Hollywood likes its black actors just fine; it just prefers to see them in roles where they are subservient to their white counterparts. That’s the claim that Selma star David Oyelowo made while at the Santa Barbara International Film Festival, saying black actors earn awards “more for when we are subservient, when we are not being leaders or kings or being at the center of our own narrative.”
Oyelowo’s absence from this year’s field of Best Actor Oscar nominees has been the source of much debate, though he initially joked about his own omission—saying, “I’d say to people ‘Calm down; it’s gonna be fine,” before adding, “Be angry! Be angry!” in a whisper. However, he more seriously expressed his concerns about the role that “white guilt” plays in the Academy—and the world in general:
We’ve just got to come to the point whereby there isn’t a self-fulfilling prophecy—a notion of who black people are—that feeds into what we are celebrated as, not just in the Academy, but in life generally. We have been slaves, we have been domestic servants, we have been criminals, we have been all of those things. But we have been leaders, we have been kings, we have been those who changed the world.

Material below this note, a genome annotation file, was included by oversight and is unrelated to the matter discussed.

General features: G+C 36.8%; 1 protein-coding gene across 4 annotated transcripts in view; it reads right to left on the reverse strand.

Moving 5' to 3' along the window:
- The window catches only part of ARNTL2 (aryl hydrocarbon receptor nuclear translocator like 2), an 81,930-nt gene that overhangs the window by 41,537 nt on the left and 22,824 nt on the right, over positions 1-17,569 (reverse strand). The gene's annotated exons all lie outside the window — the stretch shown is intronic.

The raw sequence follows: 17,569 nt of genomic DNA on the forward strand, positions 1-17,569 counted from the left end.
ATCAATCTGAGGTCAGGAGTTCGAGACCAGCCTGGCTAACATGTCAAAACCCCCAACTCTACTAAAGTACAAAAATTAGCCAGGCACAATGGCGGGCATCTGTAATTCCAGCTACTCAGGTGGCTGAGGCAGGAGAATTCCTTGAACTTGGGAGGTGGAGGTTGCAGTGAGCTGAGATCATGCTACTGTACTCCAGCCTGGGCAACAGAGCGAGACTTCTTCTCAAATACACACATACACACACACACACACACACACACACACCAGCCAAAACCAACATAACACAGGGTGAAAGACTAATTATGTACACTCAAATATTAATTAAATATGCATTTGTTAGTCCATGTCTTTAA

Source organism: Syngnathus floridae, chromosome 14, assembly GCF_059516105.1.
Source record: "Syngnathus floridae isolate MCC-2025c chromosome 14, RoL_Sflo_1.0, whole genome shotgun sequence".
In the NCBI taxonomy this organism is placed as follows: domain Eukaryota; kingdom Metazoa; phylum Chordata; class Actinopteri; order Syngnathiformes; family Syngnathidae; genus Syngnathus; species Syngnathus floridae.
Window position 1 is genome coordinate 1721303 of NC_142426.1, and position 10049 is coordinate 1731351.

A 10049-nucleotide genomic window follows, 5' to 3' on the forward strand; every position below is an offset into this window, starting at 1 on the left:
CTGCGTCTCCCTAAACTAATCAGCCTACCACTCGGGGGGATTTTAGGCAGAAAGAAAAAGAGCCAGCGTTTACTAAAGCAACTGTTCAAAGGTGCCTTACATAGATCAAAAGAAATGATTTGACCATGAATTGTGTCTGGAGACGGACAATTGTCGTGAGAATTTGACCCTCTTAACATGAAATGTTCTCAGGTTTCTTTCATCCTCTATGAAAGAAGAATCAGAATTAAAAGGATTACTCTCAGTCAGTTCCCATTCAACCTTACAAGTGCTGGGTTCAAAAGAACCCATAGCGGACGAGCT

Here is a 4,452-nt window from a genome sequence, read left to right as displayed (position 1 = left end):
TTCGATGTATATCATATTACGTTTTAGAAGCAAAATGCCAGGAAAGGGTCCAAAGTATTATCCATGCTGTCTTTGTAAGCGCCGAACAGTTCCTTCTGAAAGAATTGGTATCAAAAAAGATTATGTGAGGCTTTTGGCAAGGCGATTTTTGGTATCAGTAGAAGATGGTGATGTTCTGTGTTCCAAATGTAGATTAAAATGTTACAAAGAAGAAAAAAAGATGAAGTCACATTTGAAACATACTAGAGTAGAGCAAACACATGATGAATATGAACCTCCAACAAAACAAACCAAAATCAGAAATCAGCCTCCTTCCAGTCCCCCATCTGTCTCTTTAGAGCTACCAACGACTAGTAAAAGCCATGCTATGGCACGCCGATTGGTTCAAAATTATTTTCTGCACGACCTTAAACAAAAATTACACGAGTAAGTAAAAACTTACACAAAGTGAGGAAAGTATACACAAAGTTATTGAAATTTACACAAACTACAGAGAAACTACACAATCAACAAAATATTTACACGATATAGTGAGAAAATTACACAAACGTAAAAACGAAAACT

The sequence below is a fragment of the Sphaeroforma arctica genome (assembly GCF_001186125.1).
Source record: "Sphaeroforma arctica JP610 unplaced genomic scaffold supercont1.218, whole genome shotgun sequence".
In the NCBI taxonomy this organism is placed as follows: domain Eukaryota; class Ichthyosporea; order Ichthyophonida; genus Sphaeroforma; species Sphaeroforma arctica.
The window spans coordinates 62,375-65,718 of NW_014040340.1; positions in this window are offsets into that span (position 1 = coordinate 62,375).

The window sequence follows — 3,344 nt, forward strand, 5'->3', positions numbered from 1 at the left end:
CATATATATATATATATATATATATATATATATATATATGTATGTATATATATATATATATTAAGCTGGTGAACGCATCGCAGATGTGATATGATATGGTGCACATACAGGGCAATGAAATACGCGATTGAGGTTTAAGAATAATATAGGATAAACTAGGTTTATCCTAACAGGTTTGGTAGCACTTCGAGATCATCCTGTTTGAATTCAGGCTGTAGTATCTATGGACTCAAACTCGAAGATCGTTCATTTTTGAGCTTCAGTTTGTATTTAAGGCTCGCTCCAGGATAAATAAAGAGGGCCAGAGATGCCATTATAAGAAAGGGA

Those films are so hard to get made. People have often said to me, ‘Why has it taken so long?’ I mean, [King] was assassinated almost 50 years ago. There has been no film where Dr. King has been the center of his own narrative until now. That’s because up until 12 Years A Slave and The Butler did so well, both critically and at the box office, films like this were told through the eyes of white protagonists because there is a fear of white guilt.
So you have a very nice white person who holds black people’s hands through their own narrative. We don’t want to see that pain again, so you don’t even go into what that pain was in an authentic way. Both of those things are patronizing to the audience. You can’t have people curating culture in this way when we need to see things in order to reform from them.
Oyelowo also expressed optimism that the success of 12 Years A Slave and The Butler represents a possible turning point, saying that these films proved the commercial and critical viability of movies that are more challenging to white viewers. He specifically credited those movies with helping Selma to get made, and thanked Paramount for its support.